Our last blog post, covered why we decided to make an IEC baffle, and the practical constraints we face in our office. In this post, we will focus on the creation of the baffle, as well as testing its effectiveness.
After establishing the design goal and identifying our constraints, it’s time to start building the baffle. We’re using 1/4-inch hardboard for the baffle due to its flat, hard, and smooth surface, which is ideal for sound reflection. Additionally, we opt for smaller wood boards to be attached to the back, acting as a frame to provide much-needed stiffness to the baffle. Weight is an issue with the light materials we’re using in the baffle design, so it is crucial to minimize movements and vibrations through alternative means. Furthermore, we are mounting the entire baffle on a large TV stand with wheels, allowing us to easily move it around the office.
For speaker mounting, we made a rectangular cutout on the baffle using a Dremel tool and installed some hold-down clamps around it. This allows us to mount various loudspeakers and loudspeaker enclosures to the baffle with 3D printed mounts. A fast 3D printer capable of producing these types of inserts in just a few hours, greatly improves our efficiency and turnaround time in testing speakers. Custom 3D printed mounts also ensure maximum flatness and precision on the front side of the baffle.
Speaker Mount Renderings and Final Prints
Testing and Improvements
In order to test the structural resonances and damping characteristics of the IEC baffle, we make several mechanical measurements. To do this, we chose three random points on the baffle, attached an accelerometer to each point and then tap the baffle surface near the speaker with a hammer. The impulse response from the accelerometer is recorded in to the computer for analysis. To understand the resonance frequency and damping, we use a spectrogram of the impulse response. The horizontal axis is frequency, and the vertical axis is time in milliseconds. Colors represent the relative magnitude of acceleration at that point.
We can see, the baffle has many resonance modes, especially below 400Hz. Many of the microspeakers we test at Amplify Labs can’t produce these frequencies to excite these resonances so for the most part this should not be an issue. For the larger speakers that can reproduce these frequencies, we need to reduce these resonances by improving the material damping characteristics.
In order to improve damping, we experiment with putting automotive damping material on the backside of the baffle.
We made the same measurements after the application, with the results below.
Please scroll left and right to compare before and after at the three measurement points. Similar result can be observed at all three points.
Here we can see a slight decrease in damping time, about 100ms, in the frequency range from 200Hz to 400Hz. We’d like a more substantial change, but this is better than no improvement. In the future, perhaps we can use constrained layer damping to further improve the baffle.
Speaker Testing on Baffle
After construction, it’s time to mount some speakers for testing. To compare speaker measurement results with and without the baffle, we chose a 1-inch speaker enclosure.
We measure this speaker enclosure in the near field, in free field, and on the IEC baffle and compare the results.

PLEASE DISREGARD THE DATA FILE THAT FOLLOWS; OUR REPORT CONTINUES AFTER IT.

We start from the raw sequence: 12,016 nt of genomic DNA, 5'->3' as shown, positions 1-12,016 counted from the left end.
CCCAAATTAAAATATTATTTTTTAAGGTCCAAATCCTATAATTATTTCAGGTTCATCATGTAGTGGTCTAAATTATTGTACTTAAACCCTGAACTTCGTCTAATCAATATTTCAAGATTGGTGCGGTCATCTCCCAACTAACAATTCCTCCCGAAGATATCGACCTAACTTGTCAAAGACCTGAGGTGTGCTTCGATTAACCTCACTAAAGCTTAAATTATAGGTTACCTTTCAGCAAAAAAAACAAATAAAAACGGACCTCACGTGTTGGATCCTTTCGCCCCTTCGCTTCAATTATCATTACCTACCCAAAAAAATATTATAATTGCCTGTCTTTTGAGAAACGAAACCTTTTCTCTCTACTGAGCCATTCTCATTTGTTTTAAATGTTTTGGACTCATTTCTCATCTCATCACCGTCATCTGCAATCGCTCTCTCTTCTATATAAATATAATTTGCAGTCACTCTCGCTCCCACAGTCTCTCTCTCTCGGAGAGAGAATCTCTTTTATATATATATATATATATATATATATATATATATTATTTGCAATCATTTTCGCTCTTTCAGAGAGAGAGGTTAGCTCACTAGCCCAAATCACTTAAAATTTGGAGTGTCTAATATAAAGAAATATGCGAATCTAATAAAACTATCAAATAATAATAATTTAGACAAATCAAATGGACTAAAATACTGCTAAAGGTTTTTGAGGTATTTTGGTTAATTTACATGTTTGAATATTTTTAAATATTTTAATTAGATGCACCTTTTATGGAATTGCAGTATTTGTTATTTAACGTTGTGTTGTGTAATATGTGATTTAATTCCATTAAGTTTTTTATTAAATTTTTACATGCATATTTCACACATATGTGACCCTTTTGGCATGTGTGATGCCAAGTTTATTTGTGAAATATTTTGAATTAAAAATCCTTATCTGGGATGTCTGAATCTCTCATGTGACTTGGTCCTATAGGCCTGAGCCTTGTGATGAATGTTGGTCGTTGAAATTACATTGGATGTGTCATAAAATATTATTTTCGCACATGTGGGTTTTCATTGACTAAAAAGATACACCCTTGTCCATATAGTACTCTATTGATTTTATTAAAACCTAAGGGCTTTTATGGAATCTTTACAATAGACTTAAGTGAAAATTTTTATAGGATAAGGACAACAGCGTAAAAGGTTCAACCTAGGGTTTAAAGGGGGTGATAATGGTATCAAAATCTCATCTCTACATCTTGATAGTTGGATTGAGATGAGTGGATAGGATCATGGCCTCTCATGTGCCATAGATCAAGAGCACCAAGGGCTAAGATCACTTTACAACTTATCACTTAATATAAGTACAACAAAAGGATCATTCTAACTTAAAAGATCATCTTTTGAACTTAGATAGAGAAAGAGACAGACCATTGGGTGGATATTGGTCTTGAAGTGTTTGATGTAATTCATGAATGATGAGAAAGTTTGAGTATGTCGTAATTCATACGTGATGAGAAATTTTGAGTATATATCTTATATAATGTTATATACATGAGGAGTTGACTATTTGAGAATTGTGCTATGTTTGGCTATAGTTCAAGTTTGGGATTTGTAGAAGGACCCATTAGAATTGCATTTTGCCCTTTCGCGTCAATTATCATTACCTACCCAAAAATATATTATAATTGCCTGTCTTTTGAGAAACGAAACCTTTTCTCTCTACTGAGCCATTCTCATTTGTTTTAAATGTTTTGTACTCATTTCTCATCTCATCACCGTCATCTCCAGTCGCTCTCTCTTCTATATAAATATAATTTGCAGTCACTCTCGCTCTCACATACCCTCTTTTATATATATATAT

We can see that the shape of the free field result (red curve) generally follows the “baffle step” curve shape — meaning that baffle step is indeed an issue in this type of measurement. The sharp dip at 800Hz is from the resonance of the measurement setup. If we look at where the amplitude starts to drop, we see it is around 3kHz. By measuring the distance from the center of the loudspeaker to the edge of the small circular baffle, we can get a quick estimation of when the baffle step should occur. The distance is 3.5cm, corresponding to a diffracted time delay of 0.102ms. From this, we can calculate that max constructive interference between the direct and diffracted sound will happen at 1s/(0.102 ms*2) = 4.9kHz. This seems to align closely with the peak we see at around 5kHz in the free field measurement. Destructive interference will happen when the time delay corresponds to 1/4 period or less, which corresponds to a frequency (at 1/4 period) of 1 s/(0.102ms*4) = 2.5kHz. Below this frequency we see destructive interference between he direct and diffracted sound, and thus the “step” is formed. In our measurement, the magnitude of the “step” is around 5dB, slightly less than the theoretical 6dB. This is likely caused by reflections in the room also picked up by the measurement mic.
We also compare the baffle measurement to a nearfield measurement, which does not suffer from room reflections or baffle effects. The nearfield measurement technique is not full range, and its upper frequency limit is determined by the effective cone diameter D: Fmax = 10950/D where D is in centimeters. For this speaker, we determined that Fmax = 3.1kHz. As we can see, the baffle measurement follows the nearfield measurement very closely below 3.1kHz while providing more accurate information at higher frequencies above 3.1kHz.
The IEC baffle we conceived and built in our audio lab is making our measurements more accurate and repeatable. At Amplify Labs we prioritize making world-class audio designs for our customers. Our data driven approach ensures that we make the best design decisions possible for each project, based on the requirements of our customers and their unique goals for bringing a product to market. Noted acoustic engineers and loudspeaker designers Philip Newell and Keith Holland said, “Measurement has driven analysis, and analysis has driven design.” This is an idea that our team puts into practice regularly. As we continue to grow and work with exciting new clients, we will continue to use this approach to deliver best-in-class products to our customers and the world.